How to free up storage on a Chromebook

How to free up storage on a Chromebook
HP Pro c640 G2 Chromebook (Image credit: HP)

Most Chromebooks ship with no more than 64 or 128GB of onboard storage. Even if you’re someone who exclusively works on the web, it won’t take you long to max out that limited space. Your browser alone can accumulate gigabytes of cache data over time. Lucky for you, there’s plenty of ways you can free up or expand your Chromebook’s storage. 

Your Chromebook allows you to easily offload your local data to an online and external storage or you have the option to free up some of it by getting rid of the heaps of non-essential cache your device collects over the course of your usage. Here's how to get started.

Check how much storage you have left on your Chromebook

The first step to restoring your Chromebook’s storage is to check how much you have left and where you need to make cuts. Chrome OS offers a storage tool that can help you do just that. 

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Visit Settings > Device > Storage management on your Chromebook to get started. Here, you’ll find a breakdown of your disk space and its current allocation across your Chromebook’s partitions, including Android, Google Chrome and Linux. 

You can use the storage management utility as a starting point. If you spot a partition that’s taking up an unreasonably high amount of space, begin by deleting any files you no longer need. This can be anything from clearing your Downloads folder to uninstalling Android apps.

Remove your least used Android apps and their cache

From the storage management tool, you can’t tell which apps aren’t worth keeping around. For that, you need the Play Store, which lists your least used apps. 

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Go to Play Store > Manage apps & device > Manage. Select “least used” from the “Recently updated” dropdown. Check the box next to the app you wish to delete and hit the trash button at the top right corner. 

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Alternatively, in case you don’t want to get rid of the app entirely, you can wipe its cache to free up a portion of the space it’s consuming on your laptop. Apps save temporary data in their caches to speed up their launch times and remember information. They simply act like they’ve been freshly installed when you delete it. 

To erase an app’s cache on your Chromebook, head over to Settings > Apps > Manage your apps. Click the app’s entry, navigate to More settings, and permissions > Storage, and select the “Clear Storage” button.

Manage your browser’s cache

Similarly, Google Chrome stores all sorts of data on your Chromebook’s local storage to speed up your browsing. For instance, for websites you often visit, Chrome will cache their icons and other images. However, after years of use, Chrome’s cache can quickly end up blocking tens of GBs of space on your computer. So if your Chromebook has been gasping for storage lately, it may be time to purge your browser’s cache.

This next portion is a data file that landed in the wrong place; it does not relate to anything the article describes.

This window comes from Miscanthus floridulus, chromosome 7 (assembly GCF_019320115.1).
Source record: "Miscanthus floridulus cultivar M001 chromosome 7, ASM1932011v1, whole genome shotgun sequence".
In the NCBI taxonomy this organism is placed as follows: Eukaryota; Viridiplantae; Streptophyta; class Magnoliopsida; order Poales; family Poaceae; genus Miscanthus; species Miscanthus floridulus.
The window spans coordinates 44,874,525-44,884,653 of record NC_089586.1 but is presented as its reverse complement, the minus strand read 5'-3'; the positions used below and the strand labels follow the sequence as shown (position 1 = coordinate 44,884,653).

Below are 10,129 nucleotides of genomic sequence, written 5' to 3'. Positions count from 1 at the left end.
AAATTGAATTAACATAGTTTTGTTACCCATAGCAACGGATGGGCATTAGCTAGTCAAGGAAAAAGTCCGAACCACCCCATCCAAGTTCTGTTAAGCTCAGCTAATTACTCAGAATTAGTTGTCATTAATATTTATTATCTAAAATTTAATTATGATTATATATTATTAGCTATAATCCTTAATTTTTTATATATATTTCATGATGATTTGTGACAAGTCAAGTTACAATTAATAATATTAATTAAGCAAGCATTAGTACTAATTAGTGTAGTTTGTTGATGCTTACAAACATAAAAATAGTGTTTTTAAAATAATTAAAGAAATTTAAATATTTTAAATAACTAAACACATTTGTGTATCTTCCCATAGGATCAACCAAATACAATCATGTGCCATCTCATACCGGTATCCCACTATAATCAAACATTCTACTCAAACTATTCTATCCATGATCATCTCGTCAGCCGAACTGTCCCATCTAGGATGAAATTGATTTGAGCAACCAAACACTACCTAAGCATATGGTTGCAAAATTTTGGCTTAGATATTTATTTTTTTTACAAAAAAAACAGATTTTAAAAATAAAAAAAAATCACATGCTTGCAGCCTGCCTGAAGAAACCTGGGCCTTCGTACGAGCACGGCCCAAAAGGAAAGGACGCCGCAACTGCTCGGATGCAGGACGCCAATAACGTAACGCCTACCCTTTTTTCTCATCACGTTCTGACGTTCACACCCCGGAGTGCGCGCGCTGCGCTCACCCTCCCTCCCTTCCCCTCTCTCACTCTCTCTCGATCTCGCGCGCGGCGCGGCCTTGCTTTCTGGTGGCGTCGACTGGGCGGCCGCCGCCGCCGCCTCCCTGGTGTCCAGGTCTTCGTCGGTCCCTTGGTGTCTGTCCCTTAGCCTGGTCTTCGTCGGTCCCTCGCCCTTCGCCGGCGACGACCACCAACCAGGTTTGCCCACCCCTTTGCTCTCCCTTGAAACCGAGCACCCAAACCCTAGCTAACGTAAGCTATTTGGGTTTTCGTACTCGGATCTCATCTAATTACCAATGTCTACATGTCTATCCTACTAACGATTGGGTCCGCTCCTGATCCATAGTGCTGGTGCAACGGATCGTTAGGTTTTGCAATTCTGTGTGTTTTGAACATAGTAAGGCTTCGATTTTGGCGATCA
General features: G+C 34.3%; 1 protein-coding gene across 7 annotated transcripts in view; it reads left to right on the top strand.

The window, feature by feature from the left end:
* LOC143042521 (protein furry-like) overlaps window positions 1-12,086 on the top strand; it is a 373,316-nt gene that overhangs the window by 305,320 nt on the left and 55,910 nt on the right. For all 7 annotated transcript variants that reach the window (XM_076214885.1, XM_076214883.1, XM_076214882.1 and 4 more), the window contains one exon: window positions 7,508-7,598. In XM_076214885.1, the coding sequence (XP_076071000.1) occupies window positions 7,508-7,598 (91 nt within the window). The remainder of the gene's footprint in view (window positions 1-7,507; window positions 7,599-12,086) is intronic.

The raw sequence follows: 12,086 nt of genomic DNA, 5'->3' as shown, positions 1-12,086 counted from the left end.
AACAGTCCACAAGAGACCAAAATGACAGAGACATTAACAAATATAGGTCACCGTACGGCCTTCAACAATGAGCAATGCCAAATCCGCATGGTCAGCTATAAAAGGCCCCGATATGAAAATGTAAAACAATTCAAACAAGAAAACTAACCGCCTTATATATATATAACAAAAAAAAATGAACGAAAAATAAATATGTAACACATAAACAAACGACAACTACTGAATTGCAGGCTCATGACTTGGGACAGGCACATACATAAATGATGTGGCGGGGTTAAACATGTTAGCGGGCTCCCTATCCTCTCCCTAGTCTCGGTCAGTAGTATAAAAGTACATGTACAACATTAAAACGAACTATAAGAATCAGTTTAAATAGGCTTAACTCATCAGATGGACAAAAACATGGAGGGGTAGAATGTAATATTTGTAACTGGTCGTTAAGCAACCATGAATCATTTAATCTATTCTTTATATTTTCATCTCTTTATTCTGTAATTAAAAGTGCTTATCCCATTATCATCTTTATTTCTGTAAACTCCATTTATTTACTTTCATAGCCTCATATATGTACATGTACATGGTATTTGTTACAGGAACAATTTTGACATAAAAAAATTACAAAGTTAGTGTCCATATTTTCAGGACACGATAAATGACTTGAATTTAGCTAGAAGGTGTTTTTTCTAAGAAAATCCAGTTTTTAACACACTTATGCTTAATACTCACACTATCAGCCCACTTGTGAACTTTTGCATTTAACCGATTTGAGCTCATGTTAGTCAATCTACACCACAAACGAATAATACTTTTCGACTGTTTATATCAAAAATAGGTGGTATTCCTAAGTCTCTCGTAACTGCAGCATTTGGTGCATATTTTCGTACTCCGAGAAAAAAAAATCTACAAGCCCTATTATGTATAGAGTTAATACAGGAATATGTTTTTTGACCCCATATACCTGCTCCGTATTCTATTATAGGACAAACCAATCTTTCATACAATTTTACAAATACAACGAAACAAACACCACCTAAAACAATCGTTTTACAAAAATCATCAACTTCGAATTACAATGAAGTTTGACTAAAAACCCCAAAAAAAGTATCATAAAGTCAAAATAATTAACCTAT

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To do this, go to Google Chrome > Settings > Privacy and security > Clear browsing data. Check the “Cookies and other site data” and “Cached images and files” boxes. From the “Time range” dropdown, pick how far back in your usage history this action should go and click “Clear data.” 

Switch to web apps

Another way you can save space on your Chromebook is by switching to the web counterparts of your Android apps. 

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Web apps of the majority of popular services, like Zoom, offer all the features you’d expect from their Android client, and the best part is they barely take any of your local storage. Many of them, such as Google Docs, can even work offline. Plus, on Chromebooks, you have the option to pin a web app to the taskbar. 

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If you do decide to make this switch, you should also consider uninstalling the Android partition entirely from your Chromebook to free up additional space. You can do this from Settings > Google Play Store > Remove Google Play Store. 

Move your local files to the cloud

Instead of deleting files from your Chromebook, you can relocate them to your cloud storage account. Your Chromebook’s Files app lets you link a range of online storage platforms, including Google Drive, Dropbox, OneDrive, and more, and use them as just another drive in your file manager. Once you’ve done that, you can easily drag and drop the files you don’t regularly require from your Chromebook to online storage and retrieve them later in a click. 

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To connect an online drive to your Chromebook, open the Files app. On the left sidebar, you’ll already have a tab for your Google Drive storage. You can paste files and folders here from your local “My Files” section. Inside the Google Drive tab, you can also click any file and toggle the “Available offline” option at the top to access it without the internet.  

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For OneDrive and Dropbox, you’ll need to install third-party apps from the Chrome Web Store. 

Expand Chromebook’s storage with microSD card

If none of these tips did the trick for you and you’re still struggling to find room on your Chromebook, external storage expansion is your last resort. Most Chromebooks have a microSD card slot you can take advantage of to add tens of GBs of extra storage instantly. In case it doesn’t, you can try investing in a compact USB flash drive.

Shubham Agarwal is a freelance technology journalist from Ahmedabad, India. His work has previously appeared in Business Insider, Fast Company, HuffPost, and more. You can reach out to him on Twitter